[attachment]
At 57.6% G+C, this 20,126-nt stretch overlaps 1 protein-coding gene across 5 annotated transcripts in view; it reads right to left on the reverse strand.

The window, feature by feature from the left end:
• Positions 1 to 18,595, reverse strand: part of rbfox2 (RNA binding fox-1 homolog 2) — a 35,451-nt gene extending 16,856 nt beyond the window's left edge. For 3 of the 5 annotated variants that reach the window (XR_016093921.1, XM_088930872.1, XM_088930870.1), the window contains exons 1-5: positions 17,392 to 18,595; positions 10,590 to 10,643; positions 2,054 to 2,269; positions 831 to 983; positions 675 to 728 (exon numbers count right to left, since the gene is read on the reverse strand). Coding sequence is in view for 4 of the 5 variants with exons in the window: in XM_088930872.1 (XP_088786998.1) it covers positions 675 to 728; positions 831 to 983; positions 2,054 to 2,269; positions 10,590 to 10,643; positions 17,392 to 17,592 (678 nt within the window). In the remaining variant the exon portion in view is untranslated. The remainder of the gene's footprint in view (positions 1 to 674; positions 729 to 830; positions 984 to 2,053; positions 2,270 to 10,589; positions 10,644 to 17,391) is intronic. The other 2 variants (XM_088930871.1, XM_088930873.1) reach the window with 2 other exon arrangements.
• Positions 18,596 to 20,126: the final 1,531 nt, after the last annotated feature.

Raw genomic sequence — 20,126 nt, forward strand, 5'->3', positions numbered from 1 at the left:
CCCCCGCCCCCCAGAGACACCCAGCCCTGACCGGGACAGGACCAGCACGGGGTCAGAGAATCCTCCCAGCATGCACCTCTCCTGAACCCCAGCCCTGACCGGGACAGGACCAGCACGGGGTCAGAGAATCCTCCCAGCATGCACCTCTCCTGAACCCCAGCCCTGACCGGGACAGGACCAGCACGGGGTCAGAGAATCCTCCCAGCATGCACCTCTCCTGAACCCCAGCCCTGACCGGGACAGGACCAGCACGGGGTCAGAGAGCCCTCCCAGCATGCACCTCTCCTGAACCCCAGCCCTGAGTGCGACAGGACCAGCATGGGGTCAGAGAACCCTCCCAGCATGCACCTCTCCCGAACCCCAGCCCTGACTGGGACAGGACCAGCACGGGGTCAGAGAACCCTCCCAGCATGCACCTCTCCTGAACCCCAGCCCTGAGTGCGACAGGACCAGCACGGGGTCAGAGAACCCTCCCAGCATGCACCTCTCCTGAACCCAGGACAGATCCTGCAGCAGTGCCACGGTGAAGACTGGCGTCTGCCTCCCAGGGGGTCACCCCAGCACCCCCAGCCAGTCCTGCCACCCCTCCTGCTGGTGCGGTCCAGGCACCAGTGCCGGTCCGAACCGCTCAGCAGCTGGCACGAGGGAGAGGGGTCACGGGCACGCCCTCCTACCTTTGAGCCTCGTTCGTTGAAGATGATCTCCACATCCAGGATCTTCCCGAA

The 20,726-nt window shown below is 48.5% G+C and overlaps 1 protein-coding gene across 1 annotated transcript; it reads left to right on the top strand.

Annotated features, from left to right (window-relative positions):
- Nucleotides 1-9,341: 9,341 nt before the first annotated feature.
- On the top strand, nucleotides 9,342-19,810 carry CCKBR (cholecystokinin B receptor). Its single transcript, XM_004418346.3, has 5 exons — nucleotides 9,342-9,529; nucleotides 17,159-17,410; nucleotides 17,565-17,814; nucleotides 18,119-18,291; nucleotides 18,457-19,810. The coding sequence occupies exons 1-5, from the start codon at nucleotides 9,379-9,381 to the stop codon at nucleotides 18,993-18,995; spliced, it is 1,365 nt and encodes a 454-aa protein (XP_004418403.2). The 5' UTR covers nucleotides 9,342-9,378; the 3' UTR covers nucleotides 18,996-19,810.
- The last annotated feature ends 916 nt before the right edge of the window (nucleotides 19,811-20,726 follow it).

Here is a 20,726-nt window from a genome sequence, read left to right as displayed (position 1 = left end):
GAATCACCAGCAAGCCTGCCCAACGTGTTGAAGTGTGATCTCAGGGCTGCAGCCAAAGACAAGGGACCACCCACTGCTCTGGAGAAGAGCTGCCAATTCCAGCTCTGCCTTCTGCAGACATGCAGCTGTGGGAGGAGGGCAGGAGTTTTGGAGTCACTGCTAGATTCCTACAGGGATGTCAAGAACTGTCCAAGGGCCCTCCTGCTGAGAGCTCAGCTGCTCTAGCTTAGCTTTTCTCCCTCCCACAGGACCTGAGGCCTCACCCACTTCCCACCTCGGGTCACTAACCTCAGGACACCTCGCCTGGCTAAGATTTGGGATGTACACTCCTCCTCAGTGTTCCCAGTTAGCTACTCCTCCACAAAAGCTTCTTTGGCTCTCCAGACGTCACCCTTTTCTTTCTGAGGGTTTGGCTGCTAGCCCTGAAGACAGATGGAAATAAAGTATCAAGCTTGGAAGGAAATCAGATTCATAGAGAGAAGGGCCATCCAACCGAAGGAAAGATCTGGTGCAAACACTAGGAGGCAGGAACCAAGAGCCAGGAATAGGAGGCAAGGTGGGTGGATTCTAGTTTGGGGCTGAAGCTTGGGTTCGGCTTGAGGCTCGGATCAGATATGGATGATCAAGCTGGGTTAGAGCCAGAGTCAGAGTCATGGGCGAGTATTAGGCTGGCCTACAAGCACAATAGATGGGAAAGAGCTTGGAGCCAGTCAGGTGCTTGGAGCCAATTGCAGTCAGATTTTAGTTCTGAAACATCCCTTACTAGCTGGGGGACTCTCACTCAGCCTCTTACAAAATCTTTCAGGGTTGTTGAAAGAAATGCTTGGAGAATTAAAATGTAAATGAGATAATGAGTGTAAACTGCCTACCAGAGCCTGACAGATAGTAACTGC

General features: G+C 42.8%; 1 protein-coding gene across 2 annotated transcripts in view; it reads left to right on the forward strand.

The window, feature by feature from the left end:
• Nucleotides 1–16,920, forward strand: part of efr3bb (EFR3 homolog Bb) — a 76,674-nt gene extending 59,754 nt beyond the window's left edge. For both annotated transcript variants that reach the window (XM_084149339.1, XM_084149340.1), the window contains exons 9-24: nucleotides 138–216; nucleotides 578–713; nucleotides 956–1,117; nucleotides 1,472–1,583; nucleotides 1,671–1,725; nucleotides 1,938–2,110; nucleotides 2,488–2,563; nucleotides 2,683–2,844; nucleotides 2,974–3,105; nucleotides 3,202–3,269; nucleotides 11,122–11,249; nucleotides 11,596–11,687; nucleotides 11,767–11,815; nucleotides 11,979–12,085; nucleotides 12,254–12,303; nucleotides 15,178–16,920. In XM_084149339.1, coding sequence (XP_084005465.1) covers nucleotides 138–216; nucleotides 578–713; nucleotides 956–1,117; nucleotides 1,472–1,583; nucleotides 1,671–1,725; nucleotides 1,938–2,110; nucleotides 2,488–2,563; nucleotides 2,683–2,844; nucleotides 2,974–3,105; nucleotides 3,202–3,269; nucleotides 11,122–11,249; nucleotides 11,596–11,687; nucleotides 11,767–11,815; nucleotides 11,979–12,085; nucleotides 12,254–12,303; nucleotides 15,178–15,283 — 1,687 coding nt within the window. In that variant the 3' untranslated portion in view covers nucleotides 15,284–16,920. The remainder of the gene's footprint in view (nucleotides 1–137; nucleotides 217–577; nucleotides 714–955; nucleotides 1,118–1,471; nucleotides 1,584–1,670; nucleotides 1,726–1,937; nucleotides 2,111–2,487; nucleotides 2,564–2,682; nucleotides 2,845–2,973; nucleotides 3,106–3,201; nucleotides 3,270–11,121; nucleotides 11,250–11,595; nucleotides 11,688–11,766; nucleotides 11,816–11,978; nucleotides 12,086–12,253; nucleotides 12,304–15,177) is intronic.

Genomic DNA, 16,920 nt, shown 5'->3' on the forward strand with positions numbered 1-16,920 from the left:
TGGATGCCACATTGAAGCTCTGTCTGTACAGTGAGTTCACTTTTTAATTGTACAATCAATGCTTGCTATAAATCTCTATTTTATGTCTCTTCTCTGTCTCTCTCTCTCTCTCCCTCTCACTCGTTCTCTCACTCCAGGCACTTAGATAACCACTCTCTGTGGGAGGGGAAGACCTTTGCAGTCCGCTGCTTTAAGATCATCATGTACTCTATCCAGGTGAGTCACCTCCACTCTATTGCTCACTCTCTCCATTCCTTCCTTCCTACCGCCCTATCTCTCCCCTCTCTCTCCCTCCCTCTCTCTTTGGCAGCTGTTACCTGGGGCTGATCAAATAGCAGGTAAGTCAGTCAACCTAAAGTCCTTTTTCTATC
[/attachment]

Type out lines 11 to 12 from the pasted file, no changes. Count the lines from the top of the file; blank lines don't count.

- The last annotated feature ends 916 nt before the right edge of the window (nucleotides 19,811-20,726 follow it).

Here is a 20,726-nt window from a genome sequence, read left to right as displayed (position 1 = left end):